Today, the UKG Workforce Institute continues a collaborative, culture-focused effort with Ankura called “Transforming the Team.” In this five-week series, guest contributor Mark Cappellino from the Ankura Talent Advisory team, along with UKG Workforce Institute advisory board member and Ankura colleague John Frehse, provide actionable strategies and weekly exercises to help leaders transform their cultures, starting at the individual and team levels.
This work is part of a collaboration inside The Culture Lab at Ankura, where experts from different fields come together to tell a more impactful story about business outcomes. For this session, Mark, John, and a range of leaders from other disciplines help leaders better understand team dynamics and dysfunction. Most importantly, what to do about it to drive operational performance. Before reading ahead, catch up on the series here: Transforming the Team: Week One and Transforming the Team: Week Two.
We have a subconscious orientation to the word “relationship” at work that is antithetical to work. We operate as if “relationship” has nothing to do with work. I believe it is everyone’s job at work to maintain relationships that facilitate effective work.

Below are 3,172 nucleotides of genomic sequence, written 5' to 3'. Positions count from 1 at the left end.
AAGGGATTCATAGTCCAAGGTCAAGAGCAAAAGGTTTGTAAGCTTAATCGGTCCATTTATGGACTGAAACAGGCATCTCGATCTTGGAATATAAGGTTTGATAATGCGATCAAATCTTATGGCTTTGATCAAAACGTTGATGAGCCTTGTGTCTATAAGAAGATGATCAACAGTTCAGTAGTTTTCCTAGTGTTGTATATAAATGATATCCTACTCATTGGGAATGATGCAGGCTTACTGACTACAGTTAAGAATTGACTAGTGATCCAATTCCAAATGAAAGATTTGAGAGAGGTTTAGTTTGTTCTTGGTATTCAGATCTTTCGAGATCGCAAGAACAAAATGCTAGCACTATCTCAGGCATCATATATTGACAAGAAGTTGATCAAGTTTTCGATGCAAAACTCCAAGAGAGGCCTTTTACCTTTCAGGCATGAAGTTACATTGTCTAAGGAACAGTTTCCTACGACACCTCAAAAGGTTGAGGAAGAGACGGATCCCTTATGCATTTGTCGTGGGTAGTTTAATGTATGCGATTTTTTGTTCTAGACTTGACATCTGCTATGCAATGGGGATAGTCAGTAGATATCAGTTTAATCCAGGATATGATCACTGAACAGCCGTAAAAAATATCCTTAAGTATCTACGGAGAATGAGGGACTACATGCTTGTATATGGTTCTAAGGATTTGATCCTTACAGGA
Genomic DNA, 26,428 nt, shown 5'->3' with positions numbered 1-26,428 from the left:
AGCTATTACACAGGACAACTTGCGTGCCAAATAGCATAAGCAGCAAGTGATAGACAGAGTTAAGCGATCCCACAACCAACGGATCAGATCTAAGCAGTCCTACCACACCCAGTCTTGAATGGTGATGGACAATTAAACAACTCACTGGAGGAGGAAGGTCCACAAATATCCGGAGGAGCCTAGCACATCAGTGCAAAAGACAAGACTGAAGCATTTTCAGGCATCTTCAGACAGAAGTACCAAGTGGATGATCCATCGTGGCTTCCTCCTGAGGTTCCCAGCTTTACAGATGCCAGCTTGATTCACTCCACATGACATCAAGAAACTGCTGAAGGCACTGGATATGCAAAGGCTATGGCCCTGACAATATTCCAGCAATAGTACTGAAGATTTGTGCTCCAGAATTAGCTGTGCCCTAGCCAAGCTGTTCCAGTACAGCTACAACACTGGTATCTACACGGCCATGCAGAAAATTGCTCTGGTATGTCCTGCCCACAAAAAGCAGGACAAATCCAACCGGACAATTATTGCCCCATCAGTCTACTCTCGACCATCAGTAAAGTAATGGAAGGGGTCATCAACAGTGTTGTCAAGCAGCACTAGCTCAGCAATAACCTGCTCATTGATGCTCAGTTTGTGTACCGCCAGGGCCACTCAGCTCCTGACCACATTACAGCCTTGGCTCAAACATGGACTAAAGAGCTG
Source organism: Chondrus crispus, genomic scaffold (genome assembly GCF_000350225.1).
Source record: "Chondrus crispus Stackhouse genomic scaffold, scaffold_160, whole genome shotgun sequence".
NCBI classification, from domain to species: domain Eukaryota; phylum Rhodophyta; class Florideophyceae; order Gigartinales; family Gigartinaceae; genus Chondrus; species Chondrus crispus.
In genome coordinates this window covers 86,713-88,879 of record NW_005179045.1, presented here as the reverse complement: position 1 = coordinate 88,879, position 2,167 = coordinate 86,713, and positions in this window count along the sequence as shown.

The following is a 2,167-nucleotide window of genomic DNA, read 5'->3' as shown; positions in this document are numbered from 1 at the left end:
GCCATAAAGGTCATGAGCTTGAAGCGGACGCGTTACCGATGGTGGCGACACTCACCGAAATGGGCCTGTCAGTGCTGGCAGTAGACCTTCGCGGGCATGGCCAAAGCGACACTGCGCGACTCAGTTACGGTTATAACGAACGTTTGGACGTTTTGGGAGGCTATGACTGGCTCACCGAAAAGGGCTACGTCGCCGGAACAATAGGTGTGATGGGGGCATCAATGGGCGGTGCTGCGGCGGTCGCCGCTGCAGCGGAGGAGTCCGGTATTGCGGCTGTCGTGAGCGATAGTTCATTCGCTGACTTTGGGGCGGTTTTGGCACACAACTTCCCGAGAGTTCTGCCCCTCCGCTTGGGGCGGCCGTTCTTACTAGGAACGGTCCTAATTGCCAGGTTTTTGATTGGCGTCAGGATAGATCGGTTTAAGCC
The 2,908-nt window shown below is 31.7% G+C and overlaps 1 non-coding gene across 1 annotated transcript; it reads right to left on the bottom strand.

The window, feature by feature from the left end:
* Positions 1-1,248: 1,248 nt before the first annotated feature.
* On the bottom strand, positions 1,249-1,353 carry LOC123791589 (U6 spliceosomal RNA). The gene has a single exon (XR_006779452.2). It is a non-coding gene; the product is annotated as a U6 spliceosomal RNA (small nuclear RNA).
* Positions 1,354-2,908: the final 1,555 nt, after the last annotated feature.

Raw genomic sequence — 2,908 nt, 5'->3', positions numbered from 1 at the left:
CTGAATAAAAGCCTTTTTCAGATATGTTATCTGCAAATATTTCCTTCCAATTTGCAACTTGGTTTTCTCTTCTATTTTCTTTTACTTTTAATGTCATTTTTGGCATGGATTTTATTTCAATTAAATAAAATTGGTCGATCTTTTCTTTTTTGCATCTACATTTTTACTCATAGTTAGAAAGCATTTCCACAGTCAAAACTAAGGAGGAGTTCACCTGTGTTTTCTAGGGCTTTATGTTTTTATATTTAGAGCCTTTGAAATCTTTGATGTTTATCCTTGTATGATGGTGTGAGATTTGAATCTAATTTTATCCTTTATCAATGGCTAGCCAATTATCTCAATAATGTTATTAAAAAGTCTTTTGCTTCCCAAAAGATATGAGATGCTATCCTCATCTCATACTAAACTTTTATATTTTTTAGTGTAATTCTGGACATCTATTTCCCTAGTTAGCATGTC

These relationships are like arranged marriages. They are arranged by the lines on the org chart that connect the roles. That is, we are in these relationships by virtue of the roles we inhabit.
The quality of our work relationships determines what we can — and cannot — accomplish together. They are the context in which we perform and execute our work, in the form of conversations. As such, relationships at work are the foundation of our success — individually and collectively.
When we hear “relationship” in a business context, we equate it with being social, familiar, or even intimate with each other. Or we think of our professional relationships in a very two-dimensional way: they are either “good” or “bad.” That is, we see ourselves as being either “nice” or “not nice” to each other.
Nice is what we want in social relationships. Effective is what we need at work.
People spend a lot of mental and emotional energy trying to have “nice” relationships at work, which is admirable. Of course, we should place a premium on virtues like kindness and compassion. But we need something more than cordiality in business. We need to create relationships in which we can candidly share our different perspectives, agree that we disagree (as we certainly will), learn from each other, and co-create new ways of moving forward together.
Trying to be uncompromisingly nice in our work relationships creates more friction. And sometimes it leads to disaster.